Every 12 months or so, I attempt to install a Linux distro on my corporate desktop to see how compatible it is with our environment.
Every time I fail.
Before any Linux fanboys jump all over me, keep in mind I've been playing with Linux since Slackware shipped on floppies, a 386 was bleeding edge and hard drives were a luxury. In short, chances are I played with Linux while you played with your Hot Wheels and giggled over the lingerie section in the Sears catalogue.
I will agree that Linux has come a long way, and the open source community deserves a lot of credit for the end functionality it delivers.
Linux is still not flexible enough for our corporate environment.
Most recently I tried replacing my Windows XP Desktop with Ubuntu 7.10. Here's some of my thoughts on that experience.
Intel Dual Core HP xw4400 Workstation
3 X 200 GB SATA Drives
1st drive, Windows XP install
2nd drive, data and downloads
3rd drive, Test
NVidia Quadro NVS 440 4-Head Video Card
3X LG Flatron 17" Monitors
The installation is straight forward, simple and fast. Also very minimalist, especially compared to OpenSuse, Fedora Core etc. The first time I installed, I attempted to setup dual boot with GRUB, Windows XP on drive 0 and Ubuntu on drive 2. Tried it twice, and Grub successfully killed the boot sector on drive 0 each time, with a cryptice error 7. I couldn't boot XP or Ubuntu, so thank god for fdisk /mbr which restored my XP configuration. Its probably an incompatibility with my HP system BIOS that caused this failure. Every Linux failure I have is due to an incompatibility with something, somewhere.
Next I tried removing the XP System and Data drives, leaving my test drive as drive 0. That install worked.
Then I tried installing some corporate applications critical to my function as an administrator. Downloaded and tried to install the Citrix ICA Client for Linux. Installation went smooth, tried to run it. Couldn't load libXm.so3. No problem, search Ubuntu Synaptic Package Manager for that library. Couldn't find it. Resort to Google, learn that libXm part of Motif package. Search Synaptic Package Manager for Motif. Not found. Back to Google, Ubuntu includes a package called libmotif. Ahh! Install that and Citrix client works. I'm lost as to why searching for Motif didn't find libmotif, but whatever, I got to where I needed to be. But its this kind of crap that keeps me from putting Linux on my fathers computer. It seems every issue on Linux involves detective work and puzzle solving.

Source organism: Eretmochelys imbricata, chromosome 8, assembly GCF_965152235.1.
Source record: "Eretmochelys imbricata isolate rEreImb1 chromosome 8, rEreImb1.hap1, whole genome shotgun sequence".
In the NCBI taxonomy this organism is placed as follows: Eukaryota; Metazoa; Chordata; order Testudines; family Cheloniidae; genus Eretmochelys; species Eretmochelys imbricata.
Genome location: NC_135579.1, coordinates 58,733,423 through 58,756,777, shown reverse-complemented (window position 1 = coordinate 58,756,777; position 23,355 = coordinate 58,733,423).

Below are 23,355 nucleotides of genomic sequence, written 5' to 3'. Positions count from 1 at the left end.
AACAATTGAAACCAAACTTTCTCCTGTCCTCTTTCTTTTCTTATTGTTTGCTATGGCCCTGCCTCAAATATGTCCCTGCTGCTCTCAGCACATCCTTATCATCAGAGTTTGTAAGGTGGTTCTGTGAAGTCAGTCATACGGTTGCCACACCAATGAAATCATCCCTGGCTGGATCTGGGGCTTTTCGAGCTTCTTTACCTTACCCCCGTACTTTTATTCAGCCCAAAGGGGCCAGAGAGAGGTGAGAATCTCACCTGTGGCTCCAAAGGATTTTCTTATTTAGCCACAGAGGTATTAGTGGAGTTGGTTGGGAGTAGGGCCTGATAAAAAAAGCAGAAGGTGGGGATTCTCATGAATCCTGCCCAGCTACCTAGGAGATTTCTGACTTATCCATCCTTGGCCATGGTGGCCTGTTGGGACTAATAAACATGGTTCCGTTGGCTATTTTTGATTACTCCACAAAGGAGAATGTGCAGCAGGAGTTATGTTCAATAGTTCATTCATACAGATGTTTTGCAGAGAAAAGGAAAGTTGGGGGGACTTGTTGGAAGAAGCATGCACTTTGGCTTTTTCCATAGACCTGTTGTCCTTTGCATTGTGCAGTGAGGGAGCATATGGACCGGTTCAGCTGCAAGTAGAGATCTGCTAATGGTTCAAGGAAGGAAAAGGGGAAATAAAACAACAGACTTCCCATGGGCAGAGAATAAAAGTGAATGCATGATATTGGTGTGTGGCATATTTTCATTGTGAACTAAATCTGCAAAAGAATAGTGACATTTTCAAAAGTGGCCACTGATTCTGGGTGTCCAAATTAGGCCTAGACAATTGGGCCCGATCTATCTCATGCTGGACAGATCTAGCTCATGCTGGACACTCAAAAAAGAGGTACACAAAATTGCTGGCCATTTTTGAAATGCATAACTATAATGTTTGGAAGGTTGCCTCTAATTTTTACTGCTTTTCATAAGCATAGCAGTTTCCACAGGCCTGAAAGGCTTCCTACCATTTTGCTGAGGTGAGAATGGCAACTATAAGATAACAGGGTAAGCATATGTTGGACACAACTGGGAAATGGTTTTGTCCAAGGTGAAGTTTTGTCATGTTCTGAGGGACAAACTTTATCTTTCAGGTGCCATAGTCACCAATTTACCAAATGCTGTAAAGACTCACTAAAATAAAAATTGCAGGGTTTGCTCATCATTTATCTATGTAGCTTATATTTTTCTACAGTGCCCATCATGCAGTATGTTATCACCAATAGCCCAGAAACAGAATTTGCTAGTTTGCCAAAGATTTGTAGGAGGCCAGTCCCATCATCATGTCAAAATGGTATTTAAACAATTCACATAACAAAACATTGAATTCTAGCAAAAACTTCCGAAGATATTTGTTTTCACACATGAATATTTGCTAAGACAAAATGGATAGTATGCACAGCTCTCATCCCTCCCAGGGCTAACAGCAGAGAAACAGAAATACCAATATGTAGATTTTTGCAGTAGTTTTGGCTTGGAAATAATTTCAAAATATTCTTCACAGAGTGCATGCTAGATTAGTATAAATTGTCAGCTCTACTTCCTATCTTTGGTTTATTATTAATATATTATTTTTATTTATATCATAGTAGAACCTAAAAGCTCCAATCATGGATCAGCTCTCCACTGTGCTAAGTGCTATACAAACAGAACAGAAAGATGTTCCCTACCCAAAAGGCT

At this pont, I'm still suitably impressed. This is the cleanest, most usable iteration of the Citrix ICA client for Linux I have found yet. Normally, this is one of the hang-ups that causes me to revert to Windows, not this time.
Tested Remote Desktop to manage our Windows Servers. Again, it works flawlessly. But that pretty much always has.
Now for VMWare. Is there a Virtual Center install for Linux? Nope. Now, this isn't the fault of the Linux community, but it does illustrate corporate acceptance of Linux by application vendors is not there yet. Even for us tech-heads that would love an alternative to Windows, the systems we manage can only be managed from Windows installs. The irony is these systems often are running Linux, but they can only be managed with Microsoft clients. Examples? Checkpoint NG can only be web managed from Internet Explorer, ISS IPS requires Windows and VMWare ESX Server can only be managed from Windows. *SIGH*
Normally I use the Citrix client to run Outlook to connect to our Exchange servers. This time I tried the Evolution e-mail client bundled with Ubuntu. Wow! Exchange support out of the box, and as far as I can tell it was damn near 100% compatible. That is a first.
What really surprised me was the overall performance. Opening documents with OpenOffice took several seconds. Doing any two tasks concurrently was much slower than on my XP install. If I didn't know better, I would swear I was using a single-threaded CPU. I did notice that the hard drive was thrashing madly any time I did anything. It was running well enough for setup purposes, so I didn't investigate this further.
What finally killed it was my video card. No matter what I tried, I couldn't get more than one display to work. NVidia drivers, open source drives, refreshed config, nothing would work. After 5 hours of trying (and lots and lots of forum reading) I gave up. So I'm back to my fast, flexible, compatible, and easy to mange XP install.
I'm not 100% satisfied with my tests. The promise shown means Ubuntu deserves another chance. I'm going to try Ubuntu 7.1 on my laptop, as I only use one display on it, so that issue won't crop up. I'll see how far I can get there.